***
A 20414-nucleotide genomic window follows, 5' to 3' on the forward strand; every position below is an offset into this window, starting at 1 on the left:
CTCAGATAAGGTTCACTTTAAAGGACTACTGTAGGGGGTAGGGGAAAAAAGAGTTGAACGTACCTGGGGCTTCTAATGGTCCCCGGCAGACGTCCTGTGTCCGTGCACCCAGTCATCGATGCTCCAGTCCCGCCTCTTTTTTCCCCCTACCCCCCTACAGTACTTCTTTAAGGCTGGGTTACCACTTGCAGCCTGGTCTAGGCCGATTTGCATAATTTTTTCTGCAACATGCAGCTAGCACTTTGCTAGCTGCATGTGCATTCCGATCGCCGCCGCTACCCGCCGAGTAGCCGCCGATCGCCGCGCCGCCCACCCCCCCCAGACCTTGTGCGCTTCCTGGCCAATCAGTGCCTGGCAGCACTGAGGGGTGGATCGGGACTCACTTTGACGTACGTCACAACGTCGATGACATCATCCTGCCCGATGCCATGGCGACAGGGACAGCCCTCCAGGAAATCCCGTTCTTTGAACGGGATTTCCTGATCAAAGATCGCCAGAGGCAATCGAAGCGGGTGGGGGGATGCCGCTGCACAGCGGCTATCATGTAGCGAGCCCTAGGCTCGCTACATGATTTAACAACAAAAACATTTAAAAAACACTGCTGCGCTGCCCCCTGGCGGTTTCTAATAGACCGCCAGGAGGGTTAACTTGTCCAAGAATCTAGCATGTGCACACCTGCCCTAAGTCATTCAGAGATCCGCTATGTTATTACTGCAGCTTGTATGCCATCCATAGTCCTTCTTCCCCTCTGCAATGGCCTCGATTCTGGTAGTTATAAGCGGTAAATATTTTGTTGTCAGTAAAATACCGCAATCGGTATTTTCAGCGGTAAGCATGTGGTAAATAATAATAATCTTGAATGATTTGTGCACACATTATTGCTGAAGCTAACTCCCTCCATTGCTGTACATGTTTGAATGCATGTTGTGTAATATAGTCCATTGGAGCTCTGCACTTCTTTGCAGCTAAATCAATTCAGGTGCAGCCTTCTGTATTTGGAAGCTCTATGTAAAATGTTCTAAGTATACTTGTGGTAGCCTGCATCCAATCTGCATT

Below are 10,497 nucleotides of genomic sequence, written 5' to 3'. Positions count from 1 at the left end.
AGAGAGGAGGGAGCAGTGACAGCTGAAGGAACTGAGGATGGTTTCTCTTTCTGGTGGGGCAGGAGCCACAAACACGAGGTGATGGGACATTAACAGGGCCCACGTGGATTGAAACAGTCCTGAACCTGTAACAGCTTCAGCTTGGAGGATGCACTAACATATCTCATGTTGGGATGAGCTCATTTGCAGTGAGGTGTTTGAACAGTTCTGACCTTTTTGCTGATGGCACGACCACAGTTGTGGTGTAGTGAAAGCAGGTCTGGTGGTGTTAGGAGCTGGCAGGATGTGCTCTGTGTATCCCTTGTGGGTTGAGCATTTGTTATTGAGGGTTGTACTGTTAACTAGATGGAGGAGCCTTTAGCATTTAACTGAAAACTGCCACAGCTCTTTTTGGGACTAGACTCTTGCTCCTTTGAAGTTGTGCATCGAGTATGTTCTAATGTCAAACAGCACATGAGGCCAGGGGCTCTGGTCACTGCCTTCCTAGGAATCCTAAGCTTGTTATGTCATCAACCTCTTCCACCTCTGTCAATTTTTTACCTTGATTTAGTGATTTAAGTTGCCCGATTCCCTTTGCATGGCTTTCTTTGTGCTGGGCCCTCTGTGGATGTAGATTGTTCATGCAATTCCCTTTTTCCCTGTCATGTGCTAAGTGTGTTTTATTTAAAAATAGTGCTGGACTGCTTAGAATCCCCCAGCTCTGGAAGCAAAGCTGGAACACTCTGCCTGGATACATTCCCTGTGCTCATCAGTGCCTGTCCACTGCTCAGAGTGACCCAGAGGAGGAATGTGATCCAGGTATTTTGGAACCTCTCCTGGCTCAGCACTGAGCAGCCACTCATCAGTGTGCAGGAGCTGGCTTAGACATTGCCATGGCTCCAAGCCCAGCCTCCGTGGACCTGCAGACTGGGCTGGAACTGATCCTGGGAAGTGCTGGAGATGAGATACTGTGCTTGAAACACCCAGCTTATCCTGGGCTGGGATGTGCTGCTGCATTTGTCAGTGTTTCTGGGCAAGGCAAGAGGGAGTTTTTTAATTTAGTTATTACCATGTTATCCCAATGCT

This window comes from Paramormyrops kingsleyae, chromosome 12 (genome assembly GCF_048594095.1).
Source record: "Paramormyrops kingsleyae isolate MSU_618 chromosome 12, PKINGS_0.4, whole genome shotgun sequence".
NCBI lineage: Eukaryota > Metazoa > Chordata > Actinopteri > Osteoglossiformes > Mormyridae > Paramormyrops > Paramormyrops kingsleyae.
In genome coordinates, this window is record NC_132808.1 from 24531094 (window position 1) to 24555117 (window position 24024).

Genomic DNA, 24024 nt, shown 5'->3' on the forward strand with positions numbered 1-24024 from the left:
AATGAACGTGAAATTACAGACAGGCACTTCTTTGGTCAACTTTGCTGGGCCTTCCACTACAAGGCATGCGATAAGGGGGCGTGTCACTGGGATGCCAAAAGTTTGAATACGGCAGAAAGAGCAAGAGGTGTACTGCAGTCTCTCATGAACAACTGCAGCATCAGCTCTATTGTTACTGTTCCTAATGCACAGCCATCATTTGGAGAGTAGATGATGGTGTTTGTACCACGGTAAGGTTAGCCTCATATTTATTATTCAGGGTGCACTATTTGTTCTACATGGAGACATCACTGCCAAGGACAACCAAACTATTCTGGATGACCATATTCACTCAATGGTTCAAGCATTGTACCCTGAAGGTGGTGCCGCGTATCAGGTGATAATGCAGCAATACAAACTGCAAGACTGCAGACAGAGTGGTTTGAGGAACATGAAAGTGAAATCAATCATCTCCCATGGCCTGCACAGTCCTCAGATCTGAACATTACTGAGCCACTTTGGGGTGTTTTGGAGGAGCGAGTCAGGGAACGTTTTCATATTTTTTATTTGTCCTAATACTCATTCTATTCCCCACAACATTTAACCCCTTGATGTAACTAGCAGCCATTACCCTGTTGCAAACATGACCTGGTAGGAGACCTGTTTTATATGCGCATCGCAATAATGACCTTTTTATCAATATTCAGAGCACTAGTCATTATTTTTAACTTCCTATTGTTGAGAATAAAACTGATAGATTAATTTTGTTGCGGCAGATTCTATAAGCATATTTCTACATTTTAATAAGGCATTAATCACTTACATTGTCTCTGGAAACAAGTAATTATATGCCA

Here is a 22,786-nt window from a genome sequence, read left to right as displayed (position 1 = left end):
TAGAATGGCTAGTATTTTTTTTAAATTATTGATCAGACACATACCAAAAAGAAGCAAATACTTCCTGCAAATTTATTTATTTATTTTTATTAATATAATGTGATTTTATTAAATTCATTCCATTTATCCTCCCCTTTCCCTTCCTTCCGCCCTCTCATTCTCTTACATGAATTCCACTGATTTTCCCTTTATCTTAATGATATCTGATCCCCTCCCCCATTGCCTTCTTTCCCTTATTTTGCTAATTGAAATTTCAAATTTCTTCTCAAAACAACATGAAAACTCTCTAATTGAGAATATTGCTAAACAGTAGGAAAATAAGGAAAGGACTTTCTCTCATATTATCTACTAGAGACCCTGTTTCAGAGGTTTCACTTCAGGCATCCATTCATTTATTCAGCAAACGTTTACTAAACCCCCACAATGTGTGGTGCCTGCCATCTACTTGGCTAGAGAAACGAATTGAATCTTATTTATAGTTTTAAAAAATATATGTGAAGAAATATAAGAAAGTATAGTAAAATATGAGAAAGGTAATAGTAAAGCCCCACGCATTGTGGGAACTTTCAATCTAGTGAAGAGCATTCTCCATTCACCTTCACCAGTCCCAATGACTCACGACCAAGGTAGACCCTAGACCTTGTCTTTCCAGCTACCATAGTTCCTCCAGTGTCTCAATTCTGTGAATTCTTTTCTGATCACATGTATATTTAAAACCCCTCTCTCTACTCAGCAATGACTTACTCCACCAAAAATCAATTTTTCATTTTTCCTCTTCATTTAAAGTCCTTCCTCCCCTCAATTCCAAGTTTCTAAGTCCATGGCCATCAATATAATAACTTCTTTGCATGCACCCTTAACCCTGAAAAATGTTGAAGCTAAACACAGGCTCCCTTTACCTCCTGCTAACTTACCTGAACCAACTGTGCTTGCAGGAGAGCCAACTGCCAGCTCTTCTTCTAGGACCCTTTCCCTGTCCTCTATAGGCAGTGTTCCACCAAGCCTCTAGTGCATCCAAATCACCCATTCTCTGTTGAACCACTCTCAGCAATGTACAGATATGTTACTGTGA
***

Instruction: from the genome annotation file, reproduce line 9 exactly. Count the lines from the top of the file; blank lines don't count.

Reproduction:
Genomic DNA, 24024 nt, shown 5'->3' on the forward strand with positions numbered 1-24024 from the left: